Despite its originally stated architectural significance in the approved application for the National Register on April 29, 1999, the Wall Street Methodist Episcopal Church could have also held a historical significance relating to its association with “events that have made a significant contribution to the broad patterns of our history,” as laid out in 36 CFR §60.4 (a). Historically, during the time of its original inception at that location in 1860, the church was active in the antislavery movement. The church was known early on as a multiracial abolitionist church. Rev. William Hosmer regularly spoke there and was also the editor of the Northern Independent, an Auburn anti-slavery weekly newspaper published from 1856-186364 ‒ Hosmer’s 1840’s Greek Revival home sat a few blocks away at 29 Washington Street and is also listed on the National Register.65 Harriet Tubman ‒ an Auburn resident, abolitionist, political activist, and emancipator of at least 70 enslaved people through 13 rescue missions ‒ has ties to the church. William Henry Stewart, Jr., Tubman’s great-nephew, was married to Emma Moseby in the first church at this location in 1879 prior to its expansion in 1886.


Image of demolished Auburn Church
Photograph taken by Andrew Roblee.

Next, is an accounting for the materials what went to the landfill that could have been salvaged in a deconstruction. According to

the most recent 2022 estimate, the Cornell University’s Circular Construction Lab (CCL) estimated a total of 1,170.7 tons of construction debris broken down by material: 650 tons of bricks, 0.46 tons of lamella wood, 9.28 tons of wood rafters, 28.46 tons of wood flooring and construction, 7.30 tons of asphalt roof shingles, 43.20 tons of roof construction, and 432 tons of concrete foundation. 81 It is important to note that these estimates are based on photos and publicly available information.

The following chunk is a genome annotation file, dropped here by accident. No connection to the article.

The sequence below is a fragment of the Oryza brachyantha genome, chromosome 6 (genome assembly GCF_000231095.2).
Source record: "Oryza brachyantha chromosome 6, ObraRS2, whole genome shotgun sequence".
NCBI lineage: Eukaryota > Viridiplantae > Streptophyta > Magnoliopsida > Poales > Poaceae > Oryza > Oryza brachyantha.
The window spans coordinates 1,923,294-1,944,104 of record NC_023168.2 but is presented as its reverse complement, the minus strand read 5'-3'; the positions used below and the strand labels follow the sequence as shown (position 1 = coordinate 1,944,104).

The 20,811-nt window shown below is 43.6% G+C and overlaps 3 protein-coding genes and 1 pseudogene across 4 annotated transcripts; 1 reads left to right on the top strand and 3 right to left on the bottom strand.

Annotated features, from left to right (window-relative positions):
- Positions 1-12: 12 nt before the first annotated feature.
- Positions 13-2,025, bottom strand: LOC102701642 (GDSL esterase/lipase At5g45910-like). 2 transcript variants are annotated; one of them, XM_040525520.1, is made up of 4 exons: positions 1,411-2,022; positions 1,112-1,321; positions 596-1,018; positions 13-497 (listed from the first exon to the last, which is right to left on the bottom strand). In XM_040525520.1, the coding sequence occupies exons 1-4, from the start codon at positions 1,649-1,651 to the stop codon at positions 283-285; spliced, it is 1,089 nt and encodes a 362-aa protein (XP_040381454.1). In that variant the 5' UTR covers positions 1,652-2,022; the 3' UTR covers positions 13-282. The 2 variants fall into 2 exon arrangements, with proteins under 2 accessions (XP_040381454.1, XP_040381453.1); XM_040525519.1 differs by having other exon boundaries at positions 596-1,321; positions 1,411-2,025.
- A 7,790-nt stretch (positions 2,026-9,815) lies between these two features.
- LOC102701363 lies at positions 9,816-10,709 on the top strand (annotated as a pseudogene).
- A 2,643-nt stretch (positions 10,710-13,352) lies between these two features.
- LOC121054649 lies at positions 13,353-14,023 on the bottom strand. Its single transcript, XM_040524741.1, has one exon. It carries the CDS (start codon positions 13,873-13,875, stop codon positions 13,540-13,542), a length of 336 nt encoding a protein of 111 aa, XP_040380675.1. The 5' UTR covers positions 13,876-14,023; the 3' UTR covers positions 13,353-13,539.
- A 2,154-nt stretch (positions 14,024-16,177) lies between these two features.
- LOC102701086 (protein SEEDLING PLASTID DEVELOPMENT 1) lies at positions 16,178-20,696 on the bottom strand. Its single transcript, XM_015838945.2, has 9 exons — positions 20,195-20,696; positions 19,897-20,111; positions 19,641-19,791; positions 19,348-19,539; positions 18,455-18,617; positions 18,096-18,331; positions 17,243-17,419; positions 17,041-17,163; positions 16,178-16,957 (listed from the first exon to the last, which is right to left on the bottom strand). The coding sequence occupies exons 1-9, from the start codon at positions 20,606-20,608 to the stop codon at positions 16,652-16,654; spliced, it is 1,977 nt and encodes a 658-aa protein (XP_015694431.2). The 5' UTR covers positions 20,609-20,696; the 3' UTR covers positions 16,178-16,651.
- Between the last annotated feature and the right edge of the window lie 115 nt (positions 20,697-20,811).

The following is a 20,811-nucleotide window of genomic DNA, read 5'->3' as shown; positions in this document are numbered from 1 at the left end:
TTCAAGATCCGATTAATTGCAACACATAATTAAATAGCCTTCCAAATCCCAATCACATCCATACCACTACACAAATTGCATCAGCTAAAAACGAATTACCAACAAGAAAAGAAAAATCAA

Robinson Roll Off, the company tasked with hauling the building material to the landfill, provided tipping fee invoices to the City that I acquired through a FOIL request. These invoices documented 292.16 tons of demolition debris that were carted off and sent 23.2 miles to the Town of Camillus Landfill, which accepted the construction and demolition debris. The landfill tipping fees were $60/ton, which extrapolates to costing the City of Auburn $17,529.60.

The City of Auburn incurred the cost of the demolition contractor O’Connell Excavation for $148,500, plus the roll off / tipping fees of $17,529.60, plus $1,000 for air monitoring from Barber Environmental, and $650 for Cayuga County Soil and water to reseed the lot for a grand total of $167,679.60. However, if you fully believe the Circular Construction Lab estimate over the amount taken down by O’Connell Excavation and reported by Robinson Roll Off, O’Connell Excavation may have saved the City $52,712.40 in landfill tipping fees by reusing the materials.

Full Text

This 'Demolishing Story' comes in the form of a graduating exit project of Master of Regional Planning, Jason Rearick. The profession report, in its entirety, can be found on the Cornell eCommons.